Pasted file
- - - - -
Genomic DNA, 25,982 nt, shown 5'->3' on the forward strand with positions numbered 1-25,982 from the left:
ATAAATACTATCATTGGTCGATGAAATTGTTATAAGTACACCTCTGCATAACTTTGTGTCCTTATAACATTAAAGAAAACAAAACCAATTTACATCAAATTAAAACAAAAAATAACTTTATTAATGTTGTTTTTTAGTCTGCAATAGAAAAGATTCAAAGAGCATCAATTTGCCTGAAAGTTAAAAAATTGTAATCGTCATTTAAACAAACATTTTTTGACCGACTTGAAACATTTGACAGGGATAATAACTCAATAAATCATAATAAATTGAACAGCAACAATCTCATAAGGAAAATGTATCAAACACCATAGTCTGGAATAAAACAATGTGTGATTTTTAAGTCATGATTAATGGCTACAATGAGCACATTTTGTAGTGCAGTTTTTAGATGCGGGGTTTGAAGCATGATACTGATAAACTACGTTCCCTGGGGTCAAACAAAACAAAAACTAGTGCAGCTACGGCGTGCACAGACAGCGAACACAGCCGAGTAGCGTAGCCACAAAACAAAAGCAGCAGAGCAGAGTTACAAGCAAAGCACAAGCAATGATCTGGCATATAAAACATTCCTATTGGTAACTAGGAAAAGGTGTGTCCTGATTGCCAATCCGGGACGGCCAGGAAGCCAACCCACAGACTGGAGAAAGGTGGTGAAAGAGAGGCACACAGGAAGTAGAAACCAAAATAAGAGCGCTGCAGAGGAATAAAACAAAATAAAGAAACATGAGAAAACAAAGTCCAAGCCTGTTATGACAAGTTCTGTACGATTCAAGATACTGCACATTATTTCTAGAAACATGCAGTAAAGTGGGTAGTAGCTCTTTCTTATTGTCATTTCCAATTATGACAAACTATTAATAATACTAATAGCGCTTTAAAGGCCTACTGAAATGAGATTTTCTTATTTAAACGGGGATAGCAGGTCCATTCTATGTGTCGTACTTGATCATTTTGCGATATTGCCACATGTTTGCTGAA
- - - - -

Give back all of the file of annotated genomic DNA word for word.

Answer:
Genomic DNA, 25,982 nt, shown 5'->3' on the forward strand with positions numbered 1-25,982 from the left:
ATAAATACTATCATTGGTCGATGAAATTGTTATAAGTACACCTCTGCATAACTTTGTGTCCTTATAACATTAAAGAAAACAAAACCAATTTACATCAAATTAAAACAAAAAATAACTTTATTAATGTTGTTTTTTAGTCTGCAATAGAAAAGATTCAAAGAGCATCAATTTGCCTGAAAGTTAAAAAATTGTAATCGTCATTTAAACAAACATTTTTTGACCGACTTGAAACATTTGACAGGGATAATAACTCAATAAATCATAATAAATTGAACAGCAACAATCTCATAAGGAAAATGTATCAAACACCATAGTCTGGAATAAAACAATGTGTGATTTTTAAGTCATGATTAATGGCTACAATGAGCACATTTTGTAGTGCAGTTTTTAGATGCGGGGTTTGAAGCATGATACTGATAAACTACGTTCCCTGGGGTCAAACAAAACAAAAACTAGTGCAGCTACGGCGTGCACAGACAGCGAACACAGCCGAGTAGCGTAGCCACAAAACAAAAGCAGCAGAGCAGAGTTACAAGCAAAGCACAAGCAATGATCTGGCATATAAAACATTCCTATTGGTAACTAGGAAAAGGTGTGTCCTGATTGCCAATCCGGGACGGCCAGGAAGCCAACCCACAGACTGGAGAAAGGTGGTGAAAGAGAGGCACACAGGAAGTAGAAACCAAAATAAGAGCGCTGCAGAGGAATAAAACAAAATAAAGAAACATGAGAAAACAAAGTCCAAGCCTGTTATGACAAGTTCTGTACGATTCAAGATACTGCACATTATTTCTAGAAACATGCAGTAAAGTGGGTAGTAGCTCTTTCTTATTGTCATTTCCAATTATGACAAACTATTAATAATACTAATAGCGCTTTAAAGGCCTACTGAAATGAGATTTTCTTATTTAAACGGGGATAGCAGGTCCATTCTATGTGTCGTACTTGATCATTTTGCGATATTGCCACATGTTTGCTGAA